(2) In pragmatic terms, the definition of disease versus disorder is one of the least important issues facing general medicine and psychiatry today. (Here are 2 important issues: what are we doing, as a society, for the moaning, disheveled young man lying in the alleyway, tormented by “the Devil’s voice” telling him he should rot in hell? And why is the prison system the largest de facto treatment facility in the US for people with mental illnesses?6)
With respect to the futility of searching for the perfect, essential definition of disease—ie, one that specifies its necessary and sufficient features—please do not take my word for it. Here is what the American Medical Association’s Council on Science and Public Health concluded, after having considered whether obesity is a disease:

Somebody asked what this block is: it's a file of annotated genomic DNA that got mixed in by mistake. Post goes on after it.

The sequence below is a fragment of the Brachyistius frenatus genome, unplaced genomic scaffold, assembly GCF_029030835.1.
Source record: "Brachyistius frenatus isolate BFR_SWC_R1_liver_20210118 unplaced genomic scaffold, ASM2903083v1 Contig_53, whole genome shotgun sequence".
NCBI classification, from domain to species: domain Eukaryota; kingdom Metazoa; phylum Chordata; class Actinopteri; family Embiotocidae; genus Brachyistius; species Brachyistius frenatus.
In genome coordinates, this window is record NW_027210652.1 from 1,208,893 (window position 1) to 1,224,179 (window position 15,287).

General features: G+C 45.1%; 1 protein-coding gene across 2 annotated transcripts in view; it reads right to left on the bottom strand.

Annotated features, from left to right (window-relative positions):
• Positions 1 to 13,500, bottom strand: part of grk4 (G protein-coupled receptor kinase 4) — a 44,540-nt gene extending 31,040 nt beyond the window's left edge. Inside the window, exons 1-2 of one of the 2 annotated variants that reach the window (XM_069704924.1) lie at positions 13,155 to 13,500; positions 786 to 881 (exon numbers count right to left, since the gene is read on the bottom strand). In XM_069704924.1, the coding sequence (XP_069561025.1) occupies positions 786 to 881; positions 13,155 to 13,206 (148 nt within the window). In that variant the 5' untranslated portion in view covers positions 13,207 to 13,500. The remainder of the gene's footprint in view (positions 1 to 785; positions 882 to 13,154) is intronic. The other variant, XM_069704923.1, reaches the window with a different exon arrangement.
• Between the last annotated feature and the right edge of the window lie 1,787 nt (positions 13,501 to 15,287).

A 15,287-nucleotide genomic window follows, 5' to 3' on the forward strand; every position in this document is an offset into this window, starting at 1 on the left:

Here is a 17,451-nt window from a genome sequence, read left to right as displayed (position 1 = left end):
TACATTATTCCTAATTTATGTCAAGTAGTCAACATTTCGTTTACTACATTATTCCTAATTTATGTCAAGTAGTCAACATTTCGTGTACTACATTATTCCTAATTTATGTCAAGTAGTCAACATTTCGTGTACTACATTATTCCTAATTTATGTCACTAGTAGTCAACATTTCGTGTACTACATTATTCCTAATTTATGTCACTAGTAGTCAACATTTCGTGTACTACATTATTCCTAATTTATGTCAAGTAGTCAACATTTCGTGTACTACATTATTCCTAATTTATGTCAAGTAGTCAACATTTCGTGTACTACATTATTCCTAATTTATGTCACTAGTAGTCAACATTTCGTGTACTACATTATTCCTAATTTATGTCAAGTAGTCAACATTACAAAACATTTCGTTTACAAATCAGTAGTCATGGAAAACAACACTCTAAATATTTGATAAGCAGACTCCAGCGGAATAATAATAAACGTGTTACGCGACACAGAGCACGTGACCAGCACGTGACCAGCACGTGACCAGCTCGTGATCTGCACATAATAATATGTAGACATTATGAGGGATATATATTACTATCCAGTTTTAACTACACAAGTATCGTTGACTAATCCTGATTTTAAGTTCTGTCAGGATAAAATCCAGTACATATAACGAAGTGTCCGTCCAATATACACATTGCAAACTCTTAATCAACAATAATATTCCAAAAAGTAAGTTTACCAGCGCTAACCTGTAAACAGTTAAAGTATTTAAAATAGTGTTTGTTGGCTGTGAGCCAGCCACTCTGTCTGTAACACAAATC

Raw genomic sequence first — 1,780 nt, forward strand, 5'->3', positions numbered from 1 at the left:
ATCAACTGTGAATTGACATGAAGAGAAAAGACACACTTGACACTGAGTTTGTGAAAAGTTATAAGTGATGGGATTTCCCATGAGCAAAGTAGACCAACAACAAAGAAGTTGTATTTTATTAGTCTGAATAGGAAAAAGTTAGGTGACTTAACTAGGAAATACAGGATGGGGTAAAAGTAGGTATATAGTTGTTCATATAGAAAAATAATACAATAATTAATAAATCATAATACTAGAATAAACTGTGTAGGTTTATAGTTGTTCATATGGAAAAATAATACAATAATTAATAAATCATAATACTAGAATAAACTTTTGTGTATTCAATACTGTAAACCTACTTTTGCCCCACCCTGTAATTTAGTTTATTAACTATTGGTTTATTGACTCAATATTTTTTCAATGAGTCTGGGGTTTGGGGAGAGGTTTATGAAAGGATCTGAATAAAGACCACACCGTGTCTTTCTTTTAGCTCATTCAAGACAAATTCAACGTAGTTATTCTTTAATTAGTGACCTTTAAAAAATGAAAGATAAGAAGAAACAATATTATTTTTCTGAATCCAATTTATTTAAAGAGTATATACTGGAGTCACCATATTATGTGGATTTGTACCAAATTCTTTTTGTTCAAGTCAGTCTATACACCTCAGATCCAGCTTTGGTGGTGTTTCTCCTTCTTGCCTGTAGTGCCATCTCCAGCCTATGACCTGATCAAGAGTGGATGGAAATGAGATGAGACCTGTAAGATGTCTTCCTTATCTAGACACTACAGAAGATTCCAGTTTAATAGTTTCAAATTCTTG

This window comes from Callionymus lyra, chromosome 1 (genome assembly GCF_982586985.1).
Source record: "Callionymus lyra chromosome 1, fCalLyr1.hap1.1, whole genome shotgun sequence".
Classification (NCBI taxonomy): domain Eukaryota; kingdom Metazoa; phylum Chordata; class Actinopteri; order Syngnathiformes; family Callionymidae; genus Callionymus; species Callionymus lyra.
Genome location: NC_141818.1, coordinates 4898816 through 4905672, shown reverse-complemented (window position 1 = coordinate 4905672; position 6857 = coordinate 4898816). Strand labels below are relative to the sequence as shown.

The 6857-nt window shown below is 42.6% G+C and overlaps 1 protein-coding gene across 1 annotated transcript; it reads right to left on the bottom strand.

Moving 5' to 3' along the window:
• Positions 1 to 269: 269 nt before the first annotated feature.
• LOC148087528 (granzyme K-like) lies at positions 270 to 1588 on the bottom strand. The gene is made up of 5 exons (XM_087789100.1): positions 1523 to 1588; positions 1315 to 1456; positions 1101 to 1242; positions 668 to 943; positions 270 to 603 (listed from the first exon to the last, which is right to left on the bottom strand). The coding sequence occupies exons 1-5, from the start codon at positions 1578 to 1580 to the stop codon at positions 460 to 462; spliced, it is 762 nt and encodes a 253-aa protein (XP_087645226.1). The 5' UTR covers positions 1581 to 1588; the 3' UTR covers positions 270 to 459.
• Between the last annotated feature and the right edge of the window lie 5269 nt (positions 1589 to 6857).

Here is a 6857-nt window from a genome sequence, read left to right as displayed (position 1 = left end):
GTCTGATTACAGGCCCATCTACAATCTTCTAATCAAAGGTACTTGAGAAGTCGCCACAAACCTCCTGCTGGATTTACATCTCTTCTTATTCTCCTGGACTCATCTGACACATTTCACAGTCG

“Without a single, clear, authoritative, and widely accepted definition of disease, it is difficult to determine conclusively whether or not obesity is a medical disease state.”7 (italics added)
But wait: what if defining and treating disease is not, after all, the primary function and mission of psychiatry? What if ours is, fundamentally, a ministering profession, aimed at compassionately caring for certain suffering and incapacitated persons?**
Back to Maimonides
Moshe ben Maimon (called Maimonides, 1138-1204) is arguably the greatest Jewish philosopher of the medieval period, as well as one of the most renowned physicians of his age. The epigram at the beginning of this article is sometimes translated as, “The physician should not treat the disease, but the patient who is suffering from it.”8 Thus, Maimonides was primarily focused not on pathophysiologic processes but on the unique suffering of the patient (the term patient is derived from the Latin, patientem, meaning suffering).